The most complained about Kāinga Ora developments revealed

Documents obtained by Newshub show two of Kāinga Ora's most complained about social housing developments were put on hold after overwhelming public concern.

The fear of living next to unruly neighbours has sparked backlash against several Kāinga Ora developments and the documents show the pushback seems to be effective, because the most complained about developments were put on ice.

Plans to build 37 public homes at Bonair Cres in Auckland were paused mid-last year so Kāinga Ora could "listen and understand the community's aspirations for the area", according to documents provided to Newshub under the Official Information Act.

The documents reveal a total of 55 complaints were made about the development, "primarily related to a lack of community engagement and opposition to public housing being built on the proposed site".

Plans for 68 new public homes on Marlowe Rd and Bolton St in Auckland's Blockhouse Bay were also put on hold, after a total of 37 complaints were made, according to the documents.

Again, "community engagement" was a factor, along with "pressure on infrastructure, and concerns around increased traffic and congestion".

But the complaints primarily related to the "need to retain senior housing at the site", because the land was donated in the 1970s on the condition it provided elderly housing.

According to the documents, Kāinga Ora withdrew its resource consent in August this year and is now reviewing the plans.

The dispute led to a fiery community meeting in April, reminiscent of a Kāinga Ora community engagement event last month that also got heated, over a social housing development under construction near the Auckland Botanic Gardens.

At the time, local resident Glenn Turner had a message for those who might describe him as a NIMBY, an acronym for the phrase "not in my backyard" used to characterise opposition by residents to proposed developments in their local area.

"Those people who would call me a NIMBY, why don't you have a social development next to your house?" Turner said.

Manurewa Local Board deputy chair Matt Winiata wants the development to be aimed at first-home buyers rather than social housing.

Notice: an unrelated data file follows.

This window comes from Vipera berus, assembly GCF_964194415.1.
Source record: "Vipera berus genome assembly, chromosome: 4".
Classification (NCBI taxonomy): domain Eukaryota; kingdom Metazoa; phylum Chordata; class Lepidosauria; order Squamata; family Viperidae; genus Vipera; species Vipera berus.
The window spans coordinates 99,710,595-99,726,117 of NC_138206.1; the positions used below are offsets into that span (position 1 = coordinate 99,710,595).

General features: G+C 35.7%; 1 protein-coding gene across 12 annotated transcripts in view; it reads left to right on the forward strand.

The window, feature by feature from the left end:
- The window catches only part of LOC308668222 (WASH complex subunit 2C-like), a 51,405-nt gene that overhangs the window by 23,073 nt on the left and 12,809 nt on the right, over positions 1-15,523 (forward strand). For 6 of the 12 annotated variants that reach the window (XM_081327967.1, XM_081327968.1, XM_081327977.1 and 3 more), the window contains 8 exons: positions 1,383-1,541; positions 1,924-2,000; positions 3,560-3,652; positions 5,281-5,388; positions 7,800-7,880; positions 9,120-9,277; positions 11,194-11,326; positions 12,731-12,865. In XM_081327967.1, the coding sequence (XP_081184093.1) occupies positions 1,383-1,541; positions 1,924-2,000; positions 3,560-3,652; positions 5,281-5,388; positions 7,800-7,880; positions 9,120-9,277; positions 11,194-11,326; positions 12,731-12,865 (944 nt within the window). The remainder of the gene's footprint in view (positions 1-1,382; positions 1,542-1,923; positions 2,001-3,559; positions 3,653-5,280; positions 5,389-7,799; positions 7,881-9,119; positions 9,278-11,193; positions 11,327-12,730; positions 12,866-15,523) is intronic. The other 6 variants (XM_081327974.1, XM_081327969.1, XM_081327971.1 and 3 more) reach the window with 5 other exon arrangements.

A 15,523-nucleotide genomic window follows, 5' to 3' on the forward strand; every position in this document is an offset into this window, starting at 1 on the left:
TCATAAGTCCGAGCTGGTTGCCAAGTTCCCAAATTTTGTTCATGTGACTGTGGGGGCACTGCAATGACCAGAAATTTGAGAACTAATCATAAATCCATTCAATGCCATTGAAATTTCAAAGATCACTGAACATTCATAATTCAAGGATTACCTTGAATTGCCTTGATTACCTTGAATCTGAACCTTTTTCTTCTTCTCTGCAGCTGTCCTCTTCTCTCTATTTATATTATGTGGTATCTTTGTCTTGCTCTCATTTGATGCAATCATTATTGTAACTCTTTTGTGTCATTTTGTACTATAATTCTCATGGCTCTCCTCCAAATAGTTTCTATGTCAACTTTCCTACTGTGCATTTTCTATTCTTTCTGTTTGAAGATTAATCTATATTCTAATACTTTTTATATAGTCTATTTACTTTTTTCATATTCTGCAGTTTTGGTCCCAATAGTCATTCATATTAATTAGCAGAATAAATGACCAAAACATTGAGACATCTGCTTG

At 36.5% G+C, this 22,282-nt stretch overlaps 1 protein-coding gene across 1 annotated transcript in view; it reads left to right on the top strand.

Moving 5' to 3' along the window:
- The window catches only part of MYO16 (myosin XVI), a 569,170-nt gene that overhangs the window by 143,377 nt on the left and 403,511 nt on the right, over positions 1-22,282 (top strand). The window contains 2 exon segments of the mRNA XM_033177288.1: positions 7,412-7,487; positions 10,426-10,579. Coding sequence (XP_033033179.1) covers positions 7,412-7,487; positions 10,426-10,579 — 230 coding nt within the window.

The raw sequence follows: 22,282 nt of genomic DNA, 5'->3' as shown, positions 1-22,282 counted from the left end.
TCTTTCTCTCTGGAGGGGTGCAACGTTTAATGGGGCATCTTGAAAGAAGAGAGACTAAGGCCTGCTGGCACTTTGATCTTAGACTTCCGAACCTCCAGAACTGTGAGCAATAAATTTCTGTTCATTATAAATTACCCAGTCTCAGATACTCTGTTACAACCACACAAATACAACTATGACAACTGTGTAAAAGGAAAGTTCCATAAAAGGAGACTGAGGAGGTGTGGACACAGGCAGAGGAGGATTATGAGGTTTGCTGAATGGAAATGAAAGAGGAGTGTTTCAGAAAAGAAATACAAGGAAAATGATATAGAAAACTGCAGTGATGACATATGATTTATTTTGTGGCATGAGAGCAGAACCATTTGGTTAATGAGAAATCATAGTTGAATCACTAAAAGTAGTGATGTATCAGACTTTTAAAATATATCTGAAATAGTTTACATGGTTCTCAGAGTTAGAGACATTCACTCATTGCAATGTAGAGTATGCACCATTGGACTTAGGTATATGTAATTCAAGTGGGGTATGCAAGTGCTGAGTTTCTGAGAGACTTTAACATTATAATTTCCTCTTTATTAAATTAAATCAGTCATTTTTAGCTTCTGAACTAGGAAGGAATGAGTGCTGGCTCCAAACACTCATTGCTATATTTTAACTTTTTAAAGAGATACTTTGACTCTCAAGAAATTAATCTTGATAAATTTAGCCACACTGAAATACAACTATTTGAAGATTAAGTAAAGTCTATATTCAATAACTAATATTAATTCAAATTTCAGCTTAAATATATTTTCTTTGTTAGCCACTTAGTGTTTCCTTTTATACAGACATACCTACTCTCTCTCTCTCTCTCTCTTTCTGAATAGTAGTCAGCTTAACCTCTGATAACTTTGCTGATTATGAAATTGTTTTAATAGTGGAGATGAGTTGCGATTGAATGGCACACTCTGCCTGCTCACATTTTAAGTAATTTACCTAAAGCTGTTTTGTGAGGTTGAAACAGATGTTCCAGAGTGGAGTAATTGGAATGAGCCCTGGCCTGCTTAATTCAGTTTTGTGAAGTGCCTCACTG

"On Friday last week, we sent off an email with a petition outlining the issues that we saw that we were facing in the community with regards to consultation," he told Newshub.

But in Auckland alone, there are more than 8000 individuals or families on the Ministry of Social Development's public housing waiting list.

Auckland Action Against Poverty is urging communities to welcome them.

"Take a moment and think about, if you were in that shoe, what would you do?" asked campaigner Agnes Magele.

"Like, if I was on that end, if I was living in those areas, I would definitely be open to it, to be able to help people in the community."

Kāinga Ora currently has about 600 active building sites across the country to meet the high demand for housing. It also claims the vast majority of Kāinga Ora developments do not attract any complaints.

"In the comparatively small number of cases where we do get complaints, or concerns raised about new public housing developments, residents generally cite traffic impacts, our customers, or our engagement process as the primary source of their concerns," the documents say.

"We look to address the concerns raised where possible."

But living next to unruly neighbours can be "really horrible", said Katelyn Park, who lived next to misbehaved Kāinga Ora tenants for five years.

After complaining to Kāinga Ora several times and posting videos on social media, the tenants were finally moved to a different location, albeit about 500 metres down the road, according to Park.

The ordeal prompted her to start a Facebook group. It now has about 17,000 members who share their stories with her.

She read out this message: "Currently in transitional housing with my six-year-old. I've been here two years, and there are so many abusing this opportunity."

It's because of stories like that, Park thinks there are people far more deserving of Kāinga Ora housing than the tenants she lived next to.

In a statement to Newshub, Nick Maling, Kāinga Ora's general manager, national services, said about 185,000 people live in Kāinga Ora homes around the country and the vast majority of them are good neighbours.

"Nearly 40 percent of the people living in our homes are tamariki or rangatahi. A Kāinga Ora homes gives them a stable base to grow and thrive, instead of having to move from one property and school to another," he said. 

"We receive complaints about less than 10 percent of our households – and the majority of the complaints we do receive are for minor things like car noise, frequency of visitors, or lawns not being mowed. When problems arise, we work hard to resolve them.

"To provide further context on the level of complaints we receive about our customers, in the 14 months to July 2023 less than 3 percent of tenancies received more than one complaint."

He said in the past 12 months, the public housing developer has relocated 210 households for disruptive behaviour by agreement, without having to use any of the tools available under the Residential Tenancies Act (RTA). 

"In the same period, we have required eight households to relocate under section 53B of the RTA due to disruptive behaviour."

Kāinga Ora has ended seven tenancies to date.